Revolutionizing Health- A study in Complexity
It is often said in Nicaragua that the revolution's health care system has not only fallen into crisis but that its model was unrealistic from the outset. Such criticisms demonstrate little appreciation for the fact that eight years is a very short time in which to revolutionize a health care system. While there are clearly problems, their causes are complex and should not be reduced to that of a faulty conception without further examination. Among the causes, two are foremost: 1) the weighty inheritance of the values and behavioral norms of the Somocista model and 2) the US war against Nicaragua.
In these pages envío offers a mosaic of elements that contribute to a better understanding of the health problematic in Nicaragua.
The Somocista "health system":For many years the Nicaraguan population’s health was in the hands of two types of people: the private doctor in urban areas and the "curandero," or traditional healer, in the countryside. In extreme cases, society responded charitably so that free health care began to be provided in some places. T a vast pharmacy of medicinal leaves, roots, powders and secret potions he pill bottle and the hypodermic needle were the doctor’s main tools, while the curanderos had at their disposal, the efficacy of which peasants trusted because the secret recipes had been passed down through generations.
Chaos, elitism and charity
In the days of quinine and wormseed oil (the latter an herbal treatment for intestinal parasites) during the 1940s, Nicaragua was introduced to the concept of environmental sanitation and preventive medicine by Dr. Molloy, of the Rockefeller Foundation. The National Hygiene Laboratory was founded to manufacture vaccines and do laboratory examinations. Little by little these new practices were expanded.
The Somoza government, in power since 1934, was never particularly concerned with going beyond minimal public health care. Public health was the responsibility of the various foundations and charity organizations that administered the few scarce resources given them by the state. Not until 1957, 70 years after Germany passed legislation on health insurance, was the Nicaraguan Social Security Institute founded. Even then, this new institution only served Managua and León, and covered only small sectors of the population. In 1978, a year before the overthrow of the dictatorship and 21 years after social security was established, the system only covered 16% of the economically active population and 8.4% of the total population. Of the latter, only 30.7% worked in the productive sector; most of the rest were bureaucrats in the Somoza system.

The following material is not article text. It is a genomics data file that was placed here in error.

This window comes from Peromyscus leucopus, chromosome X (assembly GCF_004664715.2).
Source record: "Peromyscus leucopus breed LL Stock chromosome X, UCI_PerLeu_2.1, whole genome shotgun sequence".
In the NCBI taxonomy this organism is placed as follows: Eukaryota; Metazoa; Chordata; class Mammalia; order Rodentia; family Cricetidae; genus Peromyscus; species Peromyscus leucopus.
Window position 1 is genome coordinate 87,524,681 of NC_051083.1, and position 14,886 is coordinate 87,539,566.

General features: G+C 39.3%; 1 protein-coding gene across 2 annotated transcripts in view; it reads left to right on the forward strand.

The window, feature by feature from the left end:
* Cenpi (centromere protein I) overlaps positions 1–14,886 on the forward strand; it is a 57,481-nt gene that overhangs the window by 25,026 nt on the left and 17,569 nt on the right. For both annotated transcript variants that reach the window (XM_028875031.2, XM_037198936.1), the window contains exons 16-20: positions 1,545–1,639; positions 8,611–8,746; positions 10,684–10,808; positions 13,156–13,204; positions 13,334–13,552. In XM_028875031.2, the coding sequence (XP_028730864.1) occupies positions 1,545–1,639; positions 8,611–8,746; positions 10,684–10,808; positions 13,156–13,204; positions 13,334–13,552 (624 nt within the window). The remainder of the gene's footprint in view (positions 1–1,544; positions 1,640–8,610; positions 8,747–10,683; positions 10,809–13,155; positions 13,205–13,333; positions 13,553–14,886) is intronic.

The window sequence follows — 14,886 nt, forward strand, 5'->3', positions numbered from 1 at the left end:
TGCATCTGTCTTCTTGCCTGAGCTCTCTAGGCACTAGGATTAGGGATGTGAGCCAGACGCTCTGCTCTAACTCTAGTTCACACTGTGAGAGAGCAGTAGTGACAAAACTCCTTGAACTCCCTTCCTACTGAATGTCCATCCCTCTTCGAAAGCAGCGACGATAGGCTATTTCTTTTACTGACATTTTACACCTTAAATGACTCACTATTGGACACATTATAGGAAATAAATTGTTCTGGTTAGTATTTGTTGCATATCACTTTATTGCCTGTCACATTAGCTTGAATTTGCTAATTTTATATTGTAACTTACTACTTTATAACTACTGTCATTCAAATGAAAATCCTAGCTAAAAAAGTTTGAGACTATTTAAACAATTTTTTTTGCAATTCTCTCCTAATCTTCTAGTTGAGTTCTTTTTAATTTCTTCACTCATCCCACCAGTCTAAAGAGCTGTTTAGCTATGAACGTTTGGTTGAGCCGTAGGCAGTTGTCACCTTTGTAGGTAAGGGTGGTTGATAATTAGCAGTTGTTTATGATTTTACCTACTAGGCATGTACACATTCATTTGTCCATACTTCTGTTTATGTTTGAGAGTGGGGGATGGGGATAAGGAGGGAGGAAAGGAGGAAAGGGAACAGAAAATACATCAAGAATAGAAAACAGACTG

The health protection given to productive workers was simply a means of assuring an adequate labor force to maintain agroexport production levels. The sole objective was the fastest possible recuperation of the ailing worker in order to return him or her to productive activity at the lowest possible cost.
The most notable characteristic of the Somocista health system was its disorganization. More than 24 institutions were involved in health service management. Among them were the Ministry of Public Health, responsible for planning and direction; the Social Security Institute, financed in theory by private enterprise and the government (though in practice it was left to the former, because the Somoza government ended up 200 million córdobas in arrears for its monthly quotas to the system); and the National Board of Social Assistance and Prevention, which received almost all of its funds from the national lottery for work oriented toward "the poor."
Public health services were marked by a paternalistic conception of well-being as charity. What little preventive medicine existed was completely apart from any integral health plan. Health policy was merely curative, especially problematic in a country like Nicaragua, where three fourths of the population suffers from intestinal parasites, an illness easier to prevent than to cure.